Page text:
Net Neutrality Explained

Net neutrality is a controversial topic these days. It boils down to keeping the internet free for all. The net neutrality controversy has two sides (each with its own implications): support of or opposition in government regulation of Internet Service Providers (ISPs) to prevent unchecked control. Let’s go more in-depth and explore both sides of the argument. 

An Argument For Net Neutrality

Those who are for net neutrality believe regulation of ISPs is needed. In their opinion, internet sites should be charged equally, regardless of bandwidth usage. They think that unless there are regulations, certain sites will receive preferential treatment by Internet Service Providers (ISPs). They also fear that ISPs could choose to throttle site traffic or block sites altogether. They argue that without net neutrality start-ups wouldn’t be able to compete with more established companies. A case can be made that Facebook would not have survived because the more established Myspace might have negotiated with ISPs to double connection speeds to their site, thus stifling Facebook’s growth. When it comes to politics, net neutrality supporters believe that ISPs who selectively support certain candidates could choose to slow down or block access to an opposing candidate’s website.   

An Argument Against Net Neutrality

Those who are against government regulation of ISPs believe the internet should be charged similarly to how electricity (a public utility) is charged: the more bandwidth you use, the more you pay. They believe leaving the power to the ISPs will allow for more competition and innovation among the ISPs to provide faster internet. “Unfair or bad faith practices by ISPs can be addressed by existing antitrust laws,” stated John Gabriel with PragerU. 

Those against regulation of ISPs are also concerned that net neutrality standards and laws could lead to more extensive government control of the internet, which could threaten the free nature of the internet.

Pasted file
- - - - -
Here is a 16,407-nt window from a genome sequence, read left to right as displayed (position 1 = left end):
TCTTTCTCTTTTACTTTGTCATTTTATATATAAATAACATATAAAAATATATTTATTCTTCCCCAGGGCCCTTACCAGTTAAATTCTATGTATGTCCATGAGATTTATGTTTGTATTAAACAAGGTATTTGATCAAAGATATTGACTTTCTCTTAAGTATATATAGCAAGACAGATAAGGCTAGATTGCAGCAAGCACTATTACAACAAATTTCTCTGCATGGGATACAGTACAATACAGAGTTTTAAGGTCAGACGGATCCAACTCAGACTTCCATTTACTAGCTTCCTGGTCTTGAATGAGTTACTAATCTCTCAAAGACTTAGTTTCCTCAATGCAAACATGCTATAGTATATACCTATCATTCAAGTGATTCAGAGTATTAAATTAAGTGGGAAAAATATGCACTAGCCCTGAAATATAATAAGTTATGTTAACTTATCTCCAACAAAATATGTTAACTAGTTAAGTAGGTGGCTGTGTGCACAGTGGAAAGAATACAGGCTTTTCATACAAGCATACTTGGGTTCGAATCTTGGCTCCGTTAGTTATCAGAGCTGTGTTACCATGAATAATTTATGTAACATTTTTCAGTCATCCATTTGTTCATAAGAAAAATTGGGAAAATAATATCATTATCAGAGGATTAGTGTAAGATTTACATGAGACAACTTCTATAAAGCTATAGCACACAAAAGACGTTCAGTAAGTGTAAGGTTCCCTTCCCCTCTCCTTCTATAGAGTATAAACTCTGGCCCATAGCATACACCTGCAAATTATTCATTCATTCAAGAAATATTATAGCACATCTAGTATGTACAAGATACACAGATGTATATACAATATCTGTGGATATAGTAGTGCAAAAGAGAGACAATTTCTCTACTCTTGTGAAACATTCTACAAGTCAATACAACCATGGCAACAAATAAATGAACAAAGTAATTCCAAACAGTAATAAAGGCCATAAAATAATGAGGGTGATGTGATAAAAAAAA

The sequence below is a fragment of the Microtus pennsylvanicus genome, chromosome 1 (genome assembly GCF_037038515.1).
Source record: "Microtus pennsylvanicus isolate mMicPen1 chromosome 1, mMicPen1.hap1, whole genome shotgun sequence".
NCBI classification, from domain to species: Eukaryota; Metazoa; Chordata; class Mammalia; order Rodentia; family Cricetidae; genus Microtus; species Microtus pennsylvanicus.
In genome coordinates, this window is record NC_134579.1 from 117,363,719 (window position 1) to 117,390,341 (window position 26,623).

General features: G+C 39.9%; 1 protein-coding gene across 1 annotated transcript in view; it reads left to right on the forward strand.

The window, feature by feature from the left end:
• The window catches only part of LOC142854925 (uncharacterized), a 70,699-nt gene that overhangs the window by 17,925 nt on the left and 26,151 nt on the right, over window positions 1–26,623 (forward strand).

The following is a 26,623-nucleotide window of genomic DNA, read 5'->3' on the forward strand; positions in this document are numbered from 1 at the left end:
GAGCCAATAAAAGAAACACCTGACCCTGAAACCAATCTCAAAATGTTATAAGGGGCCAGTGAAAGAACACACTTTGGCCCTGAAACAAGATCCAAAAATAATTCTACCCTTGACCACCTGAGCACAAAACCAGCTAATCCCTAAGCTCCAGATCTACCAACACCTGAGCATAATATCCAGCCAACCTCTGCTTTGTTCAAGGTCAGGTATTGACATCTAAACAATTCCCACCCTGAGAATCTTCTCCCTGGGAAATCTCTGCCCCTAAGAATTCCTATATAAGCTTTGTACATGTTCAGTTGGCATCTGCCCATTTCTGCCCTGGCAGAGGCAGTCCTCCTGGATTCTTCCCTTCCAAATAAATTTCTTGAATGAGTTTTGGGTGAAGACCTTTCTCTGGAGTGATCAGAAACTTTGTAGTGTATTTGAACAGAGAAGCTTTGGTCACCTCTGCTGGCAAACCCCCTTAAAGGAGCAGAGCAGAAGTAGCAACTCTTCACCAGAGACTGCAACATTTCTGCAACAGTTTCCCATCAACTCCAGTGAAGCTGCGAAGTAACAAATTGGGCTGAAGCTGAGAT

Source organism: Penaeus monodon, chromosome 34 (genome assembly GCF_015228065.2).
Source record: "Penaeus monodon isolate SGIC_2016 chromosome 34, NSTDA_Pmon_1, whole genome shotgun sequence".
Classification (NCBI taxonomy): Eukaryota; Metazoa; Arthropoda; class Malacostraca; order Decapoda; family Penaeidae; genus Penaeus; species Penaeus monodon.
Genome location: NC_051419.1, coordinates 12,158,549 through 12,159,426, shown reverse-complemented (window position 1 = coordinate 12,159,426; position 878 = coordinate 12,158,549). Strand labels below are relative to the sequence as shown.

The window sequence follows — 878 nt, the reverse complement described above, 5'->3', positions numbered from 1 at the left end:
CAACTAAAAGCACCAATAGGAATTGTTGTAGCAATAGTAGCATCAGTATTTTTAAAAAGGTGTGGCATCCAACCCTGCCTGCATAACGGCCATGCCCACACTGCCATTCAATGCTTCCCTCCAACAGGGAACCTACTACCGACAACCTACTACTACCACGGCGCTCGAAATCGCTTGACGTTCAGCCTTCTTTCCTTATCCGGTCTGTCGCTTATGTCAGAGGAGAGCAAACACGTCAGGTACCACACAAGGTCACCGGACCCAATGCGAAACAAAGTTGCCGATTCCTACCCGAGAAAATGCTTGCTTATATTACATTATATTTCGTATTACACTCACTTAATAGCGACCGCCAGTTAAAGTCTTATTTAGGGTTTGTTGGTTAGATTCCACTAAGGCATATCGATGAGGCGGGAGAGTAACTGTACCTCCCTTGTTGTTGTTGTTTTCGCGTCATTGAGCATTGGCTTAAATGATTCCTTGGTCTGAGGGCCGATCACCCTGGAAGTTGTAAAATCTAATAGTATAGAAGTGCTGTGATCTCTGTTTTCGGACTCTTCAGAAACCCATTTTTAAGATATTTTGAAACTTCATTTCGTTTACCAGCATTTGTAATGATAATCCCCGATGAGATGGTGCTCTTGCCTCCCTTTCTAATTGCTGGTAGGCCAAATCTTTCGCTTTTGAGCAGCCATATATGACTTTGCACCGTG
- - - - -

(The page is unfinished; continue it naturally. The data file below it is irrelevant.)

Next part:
The History of Net Neutrality

Net Neutrality was born in 2003 when a Columbia University law professor, Tim Wu, wrote a paper about online discrimination. Wu was concerned that the ISPs would limit new technologies from growing. Later, comedian John Oliver got behind the net neutrality movement and encouraged his viewers to file complaints with the Federal Communications Commission (FCC). The FCC ended up receiving 21.9 million comments which crashed their website. Under the Obama administration in 2015 the FCC passed a broad net neutrality order. This order was reversed in 2017 under the Trump administration.  After the reversal, again the FCC received a flood of comments. This time, however, it was noted that a large number of comments came from bots, not people. Now the regulation of net neutrality is being determined by Congress, the courts, and the states. 

Should ISPs be allowed to control internet traffic or is there a need for government regulation? Should internet services be charged like a public utility, or should there be a flat rate for all internet use? Does net neutrality really mean what its name implies or is there more to the picture? These are among the many questions raised around the net neutrality issue. Now is the time to investigate net neutrality and determine your own stance before the next election. Your vote could affect the future of net neutrality.

Interested in how net neutrality affects cybersecurity? Check out this article!